Come November, almost one-quarter of the U.S. population could be living in states that have toppled longstanding prohibitions on marijuana.
Five states will vote on measures to legalize and regulate the sale of recreational marijuana on Nov. 8, and with polls indicating that they could pass in all five, the national conversation around cannabis is likely to change drastically.
The burst of ballot initiatives is unprecedented. Four states and the District of Columbia have legalized recreational marijuana since 2012, but together, they only account for about 18 million Americans. If the new wave of states — California, Nevada, Arizona, Maine and Massachusetts — legalizes marijuana next month, the number will surge to 75 million people, according to the most recent Census estimates.
Much of that increase is due to California, the most populous state in the country, with about 40 million residents, and the sixth-largest economy in the world (ahead of both France and Brazil). Because of its size and significance, the state “has the ability to be a change agent in this election,” said John Hudak, a senior fellow at the Brookings Institution and an expert on marijuana policy.
If California votes to legalize marijuana, it would further normalize the sale and use of recreational marijuana, putting it in line with more mainstream drugs like alcohol and tobacco, said Hudak. The expanded legal market would also put political pressure on Congress to ease banking regulations in the cannabis industry. And it would provide another business model for other prospective states to evaluate, imitate and improve upon before adopting their own.
The federal prohibition of marijuana makes it difficult for weed businesses to set up accounts with banks and credit unions, as most financial institutions are hesitant to offer their services to an industry still routinely targeted by law enforcement. They also can’t get loans or accept credit cards. Customers must pay in cash. Businesses in Colorado, Washington, Oregon and Alaska have faced these challenges in recent years, but with little progress. A “yes” on Proposition 64 in California could finally draw attention to the problem, said Beau Kilmer, co-director of the RAND Drug Policy Research Center.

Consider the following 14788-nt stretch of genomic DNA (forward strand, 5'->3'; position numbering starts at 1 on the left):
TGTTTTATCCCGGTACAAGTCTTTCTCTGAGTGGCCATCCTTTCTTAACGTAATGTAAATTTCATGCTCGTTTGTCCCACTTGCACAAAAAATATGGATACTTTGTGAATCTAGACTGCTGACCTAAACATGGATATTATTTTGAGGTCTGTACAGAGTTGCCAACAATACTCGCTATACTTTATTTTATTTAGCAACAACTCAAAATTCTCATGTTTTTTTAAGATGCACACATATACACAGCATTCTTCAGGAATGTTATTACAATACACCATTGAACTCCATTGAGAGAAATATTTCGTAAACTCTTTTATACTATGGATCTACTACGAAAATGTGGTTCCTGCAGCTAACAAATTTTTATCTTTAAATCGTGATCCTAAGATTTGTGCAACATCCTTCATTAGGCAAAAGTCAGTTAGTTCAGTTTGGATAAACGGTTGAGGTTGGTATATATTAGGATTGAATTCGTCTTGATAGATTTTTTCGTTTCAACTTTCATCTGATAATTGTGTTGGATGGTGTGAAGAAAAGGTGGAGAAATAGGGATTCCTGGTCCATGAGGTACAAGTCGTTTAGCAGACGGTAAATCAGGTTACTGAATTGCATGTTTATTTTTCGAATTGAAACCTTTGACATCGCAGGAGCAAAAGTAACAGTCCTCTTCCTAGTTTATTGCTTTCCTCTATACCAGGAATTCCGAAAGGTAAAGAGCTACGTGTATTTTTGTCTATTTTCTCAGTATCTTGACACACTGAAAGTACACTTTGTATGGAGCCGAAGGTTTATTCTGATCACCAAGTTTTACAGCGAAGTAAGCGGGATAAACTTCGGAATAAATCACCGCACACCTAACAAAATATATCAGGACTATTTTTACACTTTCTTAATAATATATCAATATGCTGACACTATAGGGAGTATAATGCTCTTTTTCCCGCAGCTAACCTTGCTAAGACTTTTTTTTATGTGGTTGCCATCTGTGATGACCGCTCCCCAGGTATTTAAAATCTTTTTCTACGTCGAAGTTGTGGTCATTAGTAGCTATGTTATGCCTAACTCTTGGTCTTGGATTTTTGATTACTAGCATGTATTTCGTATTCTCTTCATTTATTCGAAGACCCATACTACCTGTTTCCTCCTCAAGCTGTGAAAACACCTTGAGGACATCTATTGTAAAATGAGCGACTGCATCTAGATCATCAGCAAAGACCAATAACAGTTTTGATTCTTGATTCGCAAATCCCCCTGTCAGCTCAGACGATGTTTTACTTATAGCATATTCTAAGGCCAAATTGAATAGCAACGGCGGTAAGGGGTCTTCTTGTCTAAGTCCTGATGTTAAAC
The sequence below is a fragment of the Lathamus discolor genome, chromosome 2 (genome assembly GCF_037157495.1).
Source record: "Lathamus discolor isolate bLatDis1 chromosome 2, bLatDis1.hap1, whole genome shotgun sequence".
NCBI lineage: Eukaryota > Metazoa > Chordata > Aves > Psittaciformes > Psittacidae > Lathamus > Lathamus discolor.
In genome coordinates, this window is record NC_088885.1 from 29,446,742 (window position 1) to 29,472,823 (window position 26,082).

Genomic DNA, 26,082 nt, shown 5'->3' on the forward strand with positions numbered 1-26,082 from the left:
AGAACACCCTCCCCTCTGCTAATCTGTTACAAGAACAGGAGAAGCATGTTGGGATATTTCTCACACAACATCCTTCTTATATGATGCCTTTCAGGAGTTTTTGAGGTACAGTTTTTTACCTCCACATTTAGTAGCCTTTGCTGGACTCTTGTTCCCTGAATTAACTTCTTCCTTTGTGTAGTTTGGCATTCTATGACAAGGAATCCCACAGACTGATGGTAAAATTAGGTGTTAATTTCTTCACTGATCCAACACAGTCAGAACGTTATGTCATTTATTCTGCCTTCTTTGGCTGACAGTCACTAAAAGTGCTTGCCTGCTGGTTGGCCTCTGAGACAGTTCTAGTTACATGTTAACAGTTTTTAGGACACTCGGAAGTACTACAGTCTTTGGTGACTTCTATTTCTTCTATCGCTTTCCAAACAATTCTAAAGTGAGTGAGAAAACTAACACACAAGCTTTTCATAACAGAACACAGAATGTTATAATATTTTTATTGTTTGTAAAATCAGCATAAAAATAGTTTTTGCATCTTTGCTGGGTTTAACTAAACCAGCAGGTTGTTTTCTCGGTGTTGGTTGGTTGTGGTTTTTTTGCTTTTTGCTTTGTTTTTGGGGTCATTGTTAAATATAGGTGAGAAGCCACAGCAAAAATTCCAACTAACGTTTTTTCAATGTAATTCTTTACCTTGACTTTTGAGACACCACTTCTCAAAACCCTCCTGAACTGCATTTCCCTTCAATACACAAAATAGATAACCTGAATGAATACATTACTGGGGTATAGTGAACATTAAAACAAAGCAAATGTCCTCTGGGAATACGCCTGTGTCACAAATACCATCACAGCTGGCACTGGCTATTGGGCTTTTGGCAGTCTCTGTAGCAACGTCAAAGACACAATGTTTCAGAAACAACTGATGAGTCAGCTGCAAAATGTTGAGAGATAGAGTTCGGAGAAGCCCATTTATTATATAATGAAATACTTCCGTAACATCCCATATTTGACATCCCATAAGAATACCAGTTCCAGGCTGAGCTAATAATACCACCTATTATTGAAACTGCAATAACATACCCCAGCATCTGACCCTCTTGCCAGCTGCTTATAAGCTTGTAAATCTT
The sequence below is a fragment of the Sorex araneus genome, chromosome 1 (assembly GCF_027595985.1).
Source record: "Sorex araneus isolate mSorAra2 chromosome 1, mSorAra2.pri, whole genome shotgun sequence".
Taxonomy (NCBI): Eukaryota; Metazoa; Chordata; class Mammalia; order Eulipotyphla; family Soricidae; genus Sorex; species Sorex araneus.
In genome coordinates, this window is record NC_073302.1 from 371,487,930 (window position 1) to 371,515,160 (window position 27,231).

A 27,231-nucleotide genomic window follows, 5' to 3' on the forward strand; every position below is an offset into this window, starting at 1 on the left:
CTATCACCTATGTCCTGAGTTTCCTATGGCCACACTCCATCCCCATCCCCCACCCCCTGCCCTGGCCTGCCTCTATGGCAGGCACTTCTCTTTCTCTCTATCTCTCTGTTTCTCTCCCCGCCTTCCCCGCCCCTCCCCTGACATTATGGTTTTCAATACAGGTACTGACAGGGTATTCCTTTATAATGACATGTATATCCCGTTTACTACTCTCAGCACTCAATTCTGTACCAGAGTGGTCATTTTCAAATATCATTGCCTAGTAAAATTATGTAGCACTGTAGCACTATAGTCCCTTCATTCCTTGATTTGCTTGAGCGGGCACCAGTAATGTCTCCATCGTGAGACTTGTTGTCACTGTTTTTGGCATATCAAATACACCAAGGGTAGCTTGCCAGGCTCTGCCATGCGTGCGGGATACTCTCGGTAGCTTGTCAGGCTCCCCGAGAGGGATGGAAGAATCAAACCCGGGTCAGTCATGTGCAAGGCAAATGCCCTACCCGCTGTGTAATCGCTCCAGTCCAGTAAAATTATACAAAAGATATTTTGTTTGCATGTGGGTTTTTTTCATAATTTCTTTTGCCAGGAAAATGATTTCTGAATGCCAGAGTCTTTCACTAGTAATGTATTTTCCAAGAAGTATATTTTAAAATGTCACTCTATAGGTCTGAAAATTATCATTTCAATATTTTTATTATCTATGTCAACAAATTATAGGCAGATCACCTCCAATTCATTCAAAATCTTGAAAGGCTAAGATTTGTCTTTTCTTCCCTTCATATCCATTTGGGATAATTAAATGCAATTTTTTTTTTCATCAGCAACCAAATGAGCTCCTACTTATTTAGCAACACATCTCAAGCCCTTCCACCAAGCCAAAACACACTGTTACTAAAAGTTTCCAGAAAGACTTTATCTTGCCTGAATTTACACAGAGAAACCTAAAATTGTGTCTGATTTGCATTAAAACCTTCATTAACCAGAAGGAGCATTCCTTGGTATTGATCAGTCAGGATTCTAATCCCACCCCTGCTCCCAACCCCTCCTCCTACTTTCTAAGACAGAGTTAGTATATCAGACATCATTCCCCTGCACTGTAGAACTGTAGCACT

“I think there’s gonna be a stronger voice for reforms at the federal level, especially with respect to the banking issue,” Kilmer said. “If California legalizes, you’re going to have a lot of its federal representatives and senators … pushing for some of these reforms.”
Apart from California, the other state measures could also present interesting dynamics for the future of the marijuana reform movement. Arizona could become the first historically red state to approve recreational marijuana, and Massachusetts could lay the groundwork for its New England neighbors to adopt similar initiatives.
Of course, some states may reject marijuana legalization in November. Although the issue is leading in all five states — in California, it has almost 60 percent support — those margins are narrow and a lot can change in the next few weeks, Hudak said.
If the issues fail in a few of the states, it will be a setback, but not a major one.
“Whether these initiatives pass or fail, they are undeniably fostering a public dialogue for ending prohibition,” said Mason Tvert, spokesman for the pro-reform Marijuana Policy Project. “The debate in each state will start to shift more toward, ‘How will marijuana be legal?’ and, ‘What will that look like?’ instead of whether it should be legal.”
“As we continue to see success in these states, it further solidifies the decision for legislators and for voters in other states,” Tvert continued. “They see it’s working. They see it hasn’t caused the problems people claimed it would. They see that it would be beneficial. Then there’s this growing sense of inevitability and of urgency.”
Like efforts to legalize medical marijuana — which have been successful in 25 states and the District of Columbia, with four more states voting on the issue in November — Tvert said Americans will likely adjust to the idea of legalizing recreational marijuana. It just takes time.
“It will be really interesting to see how this plays out over the next couple years,” Kilmer said, adding that the winner of the 2016 presidential election “could have important implications for how this plays out in other parts of the country.”
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